By Joel Warner
By Michael Roberts
By Alan Prendergast
By Michael Roberts
By Michael Roberts
By Amber Taufen
By Patricia Calhoun
By William Breathes
1994: "America, Why I Love Her." By 1994, Denver International Airport had already missed one opening date, and it would blow through two more. But one DIA feature was right on time, and right on target: Gary Sweeney's "America, Why I Love Her," our Best New Public Art that year. DIA's budget included $7.5 million for art, and although a few pieces flopped and one — Luis Jiménez's "Mustang" — wouldn't be delivered for another fourteen years, Sweeney's "America: Why I Love Her," which celebrated more than 200 odd tourist attractions on a large wooden map, quickly became a beloved city landmark. Sadly, when Continental pulled its planned hub from the finally open airport, Sweeney, a baggage handler, wound up relocating to San Antonio.
1995: Denver Central Library. Soon after Denver was founded, a library sprang up in the frontier town. Over the years, it kept moving into bigger and better spaces — including a Carnegie-funded building in 1909, then across Civic Center Park to a Burnham Hoyt-designed structure in 1956. When Denver's rapacious readers spilled out of that spot, rather than move on, the DPL decided to add on — and how. Its Michael Graves extension, which was named our Best New Building in 1995, is a riot of shapes and colors that continue to remind us that reading is a real pleasure — and a library a true civic treasure.
1996: Phil Bender and Pirate. Much of the energy in Denver's art scene has always come up from underground. By 1996, what started as Pirate: An Art Oasis was well into its second decade — and a certain level of respectability, with a remodeling of the current Pirate gallery on Navajo Street. That's when we named founder Phil Bender the Best Famous Artist Whose Time Has Come — but more than a dozen years would pass before this self-professed Famous Artist was honored with a Mayor's Award for the Arts. Bender's own work specializes in multiples — but he's one of a kind.
1997: Tattered Cover. You could fill a book with all the Best of Denver awards that various Tattered Cover locations have won over the years. And in honor of that, in 1997 we created a special award: Best Tattered Cover. The LoDo store won. Today it's one of three Tattered Covers; the others are at the Lowenstein Complex on Colfax and in Highlands Ranch. The author of this long-running success story remains owner Joyce Meskis, but she wants to give credit where it's due. "The Tattered Cover would be nothing without the readers behind it — that's the untold story," she told us a few years ago. "Denver is a terrific book town, and we have been very fortunate."
1998: Trey Parker and Matt Stone. Twenty years ago, two University of Colorado film students decided to make a musical about Alferd Packer, Colorado's legendary cannibal. Their careers took off so fast that they never managed to get college degrees. But they've collected plenty of awards for their subsequent creations, including South Park, the long-running Comedy Central cartoon series with its foul-mouthed Colorado kids that earned them the Best Local Boys Made Good in 1998, and The Book of Mormon, the Broadway musical now collecting raves as it travels the country.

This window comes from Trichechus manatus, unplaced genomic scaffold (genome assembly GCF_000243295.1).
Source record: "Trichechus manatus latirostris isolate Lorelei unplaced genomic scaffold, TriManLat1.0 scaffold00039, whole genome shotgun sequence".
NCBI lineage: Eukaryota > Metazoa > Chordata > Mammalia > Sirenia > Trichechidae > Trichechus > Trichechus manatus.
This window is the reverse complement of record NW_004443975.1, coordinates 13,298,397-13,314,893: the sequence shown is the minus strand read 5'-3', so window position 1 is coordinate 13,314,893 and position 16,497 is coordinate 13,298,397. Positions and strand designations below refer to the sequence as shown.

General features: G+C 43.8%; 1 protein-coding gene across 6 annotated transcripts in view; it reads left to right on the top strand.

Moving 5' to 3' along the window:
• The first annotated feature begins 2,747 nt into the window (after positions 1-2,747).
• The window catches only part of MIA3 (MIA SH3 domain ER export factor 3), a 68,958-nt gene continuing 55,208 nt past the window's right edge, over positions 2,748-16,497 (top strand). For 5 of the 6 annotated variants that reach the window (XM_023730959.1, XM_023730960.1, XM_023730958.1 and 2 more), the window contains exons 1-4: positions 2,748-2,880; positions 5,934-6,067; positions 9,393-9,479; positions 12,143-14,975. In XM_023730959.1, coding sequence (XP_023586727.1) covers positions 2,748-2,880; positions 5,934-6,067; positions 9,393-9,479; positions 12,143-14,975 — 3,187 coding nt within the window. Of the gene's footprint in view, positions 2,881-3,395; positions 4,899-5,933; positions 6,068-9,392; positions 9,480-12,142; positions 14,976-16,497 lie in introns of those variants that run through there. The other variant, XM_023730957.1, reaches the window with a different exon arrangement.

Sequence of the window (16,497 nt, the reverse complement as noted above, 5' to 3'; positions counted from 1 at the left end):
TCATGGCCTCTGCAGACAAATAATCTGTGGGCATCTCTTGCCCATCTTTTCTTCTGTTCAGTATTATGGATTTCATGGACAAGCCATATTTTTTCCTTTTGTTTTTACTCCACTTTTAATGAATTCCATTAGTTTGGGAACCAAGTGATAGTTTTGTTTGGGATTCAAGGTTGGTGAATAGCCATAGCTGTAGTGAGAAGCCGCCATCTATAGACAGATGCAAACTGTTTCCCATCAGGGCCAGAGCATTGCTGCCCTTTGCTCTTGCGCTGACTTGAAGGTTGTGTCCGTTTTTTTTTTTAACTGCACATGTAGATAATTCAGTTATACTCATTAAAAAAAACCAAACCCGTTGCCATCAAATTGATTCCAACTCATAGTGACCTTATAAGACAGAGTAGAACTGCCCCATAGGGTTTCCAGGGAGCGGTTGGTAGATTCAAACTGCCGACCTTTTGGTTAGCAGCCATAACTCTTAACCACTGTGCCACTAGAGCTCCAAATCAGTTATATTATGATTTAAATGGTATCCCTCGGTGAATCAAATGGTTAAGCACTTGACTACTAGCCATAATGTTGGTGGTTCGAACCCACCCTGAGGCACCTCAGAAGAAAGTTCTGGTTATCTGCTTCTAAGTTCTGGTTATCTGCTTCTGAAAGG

1999: Antique Row. Broadway, heading south from downtown, was once known as the Miracle Mile. By the end of the twentieth century, though, it had seen a major decline that has only reversed itself in the last decade. But one stretch of Broadway has remained a winner for the past thirty years: The dozen blocks south of I-25 known as Antique Row, our winner of the Best Street for an Out-of-Town Packrat in 1999. And it still is today, as dozens of independent businesses along the strip continue to mine the past for a prosperous future.
2000: El Chapultepec. The music never ends at El Chapultepec, the jazz club that opened in the '30s at 20th and Market streets, long before that area got the hip nickname LoDo, longer still before Coors Field brought new life to the neighborhood. Over the years, El Chapultepec gained a legendary reputation as a jazz mecca not just in Denver, but around the world. Although owner Jerry Kranz passed away a decade after El Chapultepec won Best Jazz Club honors, again, in 2000, the bands play on.
2001: Oxford Hotel. More than a century ago, sophisticated travelers would head directly from Union Station to the lovely Oxford Hotel — a path they'll be following again when Union Station reopens as a multi-modal transportation hub next year. And when they check in, they can check out many of the Oxford's historic features, ranging from the Cruise Room, a bar modeled after a lounge on the Queen Mary that opened the day after Prohibition ended, to the country's most impressive men's room, with magnificent marble urinals where Bat Masterson is rumored to have emptied his, er, weapon — and which earned the hotel Best Rest Stop in 2001.
2002: Rockmount Ranch Wear. Just down the street from the Oxford is Rockmount Ranch Wear, the business that Jack A. Weil founded when he invented the snap-button Western shirt. For decades — and we mean decades — the Weil family ran a wholesale business out of this old warehouse. But in 2002, the Weil family — Jack A., son Jack B. and grandson Steve — opened a retail store in their building, creating the Best-Looking Place to Dress Like a Cowboy. Both Jack A. and Jack B. have passed on, but Rockmount Ranch Wear keeps rocking.